Nestlé Water is a “Colossal Fraud”— Now Facing Lawsuit for Bottling ‘Fake Spring Water’ Under Alias Brand Name
It really is quite astounding that a company like Nestlé can continue to operate in North America despite its widespread immoral and even diabolical reputations. Nevertheless, the most recent mark on Nestlé’s already shredded face is a class action lawsuit alleging that the “mineral water” in its Poland Springs bottles is actually just plain groundwater. Bangor Daily News reports that Nestlé Waters North America Inc. is accused of “colossal fraud perpetrated against American consumers.”
More specifically, allegation in the “civil suit was brought by 11 people from the Northeast who collectively spent thousands of dollars on Poland Spring brand water in recent years. It is seeking millions of dollars in damages for a nationwide class and appears to hinge on whether the sources of Poland Spring water meet the Food and Drug Administration’s definition of a spring.” Kind of makes you wonder what else you’ve been drinking, eating, or buying on a daily basis that is almost the exact opposite of what you think it is.
Poland “spring water.” (Bloomberg via Getty Images)
Surprisingly (or perhaps unsurprisingly), this isn’t the first time Nestlé has been (rightly) accused of something like this: former United States Forest Service officials have called out Nestlé in the past pertaining to its Arrowhead brand within San Bernardino National Forest. Nestlé utilizes a permit which expired in 1988 in order to pay just over $500 each year to withdraw millions of gallons of water—and, of course, to make billions of dollars in profit. Furthermore, Nestlé has been accused of doing similar things in Maine; only in Maine, the company has also been accused of using sources of water which contain garbage and other hazardous waste. Shockingly, Nestlé has still campaigned hard for a huge expansion of Poland Springs.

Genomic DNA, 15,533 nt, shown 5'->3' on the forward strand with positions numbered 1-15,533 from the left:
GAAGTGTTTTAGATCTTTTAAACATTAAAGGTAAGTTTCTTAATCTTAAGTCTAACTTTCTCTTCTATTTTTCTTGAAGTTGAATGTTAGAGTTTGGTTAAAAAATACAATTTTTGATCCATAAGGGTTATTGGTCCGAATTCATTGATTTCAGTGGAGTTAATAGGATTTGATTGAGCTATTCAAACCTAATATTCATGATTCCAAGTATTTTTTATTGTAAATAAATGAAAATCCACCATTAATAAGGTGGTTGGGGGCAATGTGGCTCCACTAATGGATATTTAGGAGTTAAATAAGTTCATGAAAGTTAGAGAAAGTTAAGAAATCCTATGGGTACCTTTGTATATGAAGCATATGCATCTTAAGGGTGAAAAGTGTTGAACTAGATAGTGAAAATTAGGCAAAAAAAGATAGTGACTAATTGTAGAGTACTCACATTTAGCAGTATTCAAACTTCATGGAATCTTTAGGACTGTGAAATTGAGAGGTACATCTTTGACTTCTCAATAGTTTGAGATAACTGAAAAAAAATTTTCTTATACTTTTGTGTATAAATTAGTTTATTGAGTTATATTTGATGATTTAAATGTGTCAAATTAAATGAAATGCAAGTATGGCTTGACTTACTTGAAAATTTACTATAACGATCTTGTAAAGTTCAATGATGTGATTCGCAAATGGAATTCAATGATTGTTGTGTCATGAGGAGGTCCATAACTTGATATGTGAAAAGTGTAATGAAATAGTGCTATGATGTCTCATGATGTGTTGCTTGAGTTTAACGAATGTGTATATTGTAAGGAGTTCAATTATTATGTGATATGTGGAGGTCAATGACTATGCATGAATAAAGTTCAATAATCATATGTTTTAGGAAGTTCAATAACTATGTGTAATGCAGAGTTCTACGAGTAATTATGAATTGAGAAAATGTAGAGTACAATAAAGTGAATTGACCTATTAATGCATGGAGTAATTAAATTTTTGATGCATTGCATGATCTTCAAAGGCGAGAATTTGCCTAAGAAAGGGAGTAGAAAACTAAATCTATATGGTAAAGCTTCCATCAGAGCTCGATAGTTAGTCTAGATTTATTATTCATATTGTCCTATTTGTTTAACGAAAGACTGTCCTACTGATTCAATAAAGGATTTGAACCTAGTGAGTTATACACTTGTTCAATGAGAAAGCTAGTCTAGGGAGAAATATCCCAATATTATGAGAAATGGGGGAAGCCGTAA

There are many other shocking and virtually unbelievable aspects to these stories: Bangor Daily News reports that “the suit claims that the company’s wells in Poland, Maine, have never been scientifically proven to be connected to a spring and draw in surface water, which cannot legally be called spring water. It further alleges that the company has put water from some of these wells through a purification process that disqualifies it as spring water under federal regulations. The suit makes similar claims about Poland Spring water sources in Hollis, Fryeburg, Denmark, Dallas Plantation, Pierce Pond Township and Kingfield.” In response, a Nestlé spokesperson argues that “The claims made in the lawsuit are without merit. Poland Spring is 100 [percent] spring water.”
So how is it that Nestlé can continue to operate and profit extensively in the face of all this evidence against the company? Quite simply, Nestlé has spent years infiltrating its employees into advantageous positions around the globe, and this combined network is always able to pull enough strings or otherwise do or say whatever it takes to prevent full justice from being known and served. However, many of these tactics aren’t even hidden from the public (or the government): Nestlé has financially supported the state of Maine quite significantly since 1998, so the state itself stands to lose a significant amount of annual money as well (if Nestlé is caused to lose money, or to lose interest).
The lawsuit also argues that “To consumers, ‘spring water’ from a naturally occurring spring signifies purity and high quality and commands a premium price compared to Defendant’s non-spring drinking water products or filtered tap water. . . . To illicitly capture that premium, Defendant, since it began selling the Poland Spring brand in 1993, has bottled common groundwater and illegally mislabeled it as ‘100% Natural Spring Water.’” Indeed, if it can be proven beyond a reasonable doubt that Nestlé has been selling groundwater (hazardous or otherwise) as spring water, it is long-past time for them to pay up—and get out.
*This content was inspired by an amazing article that can be found here.
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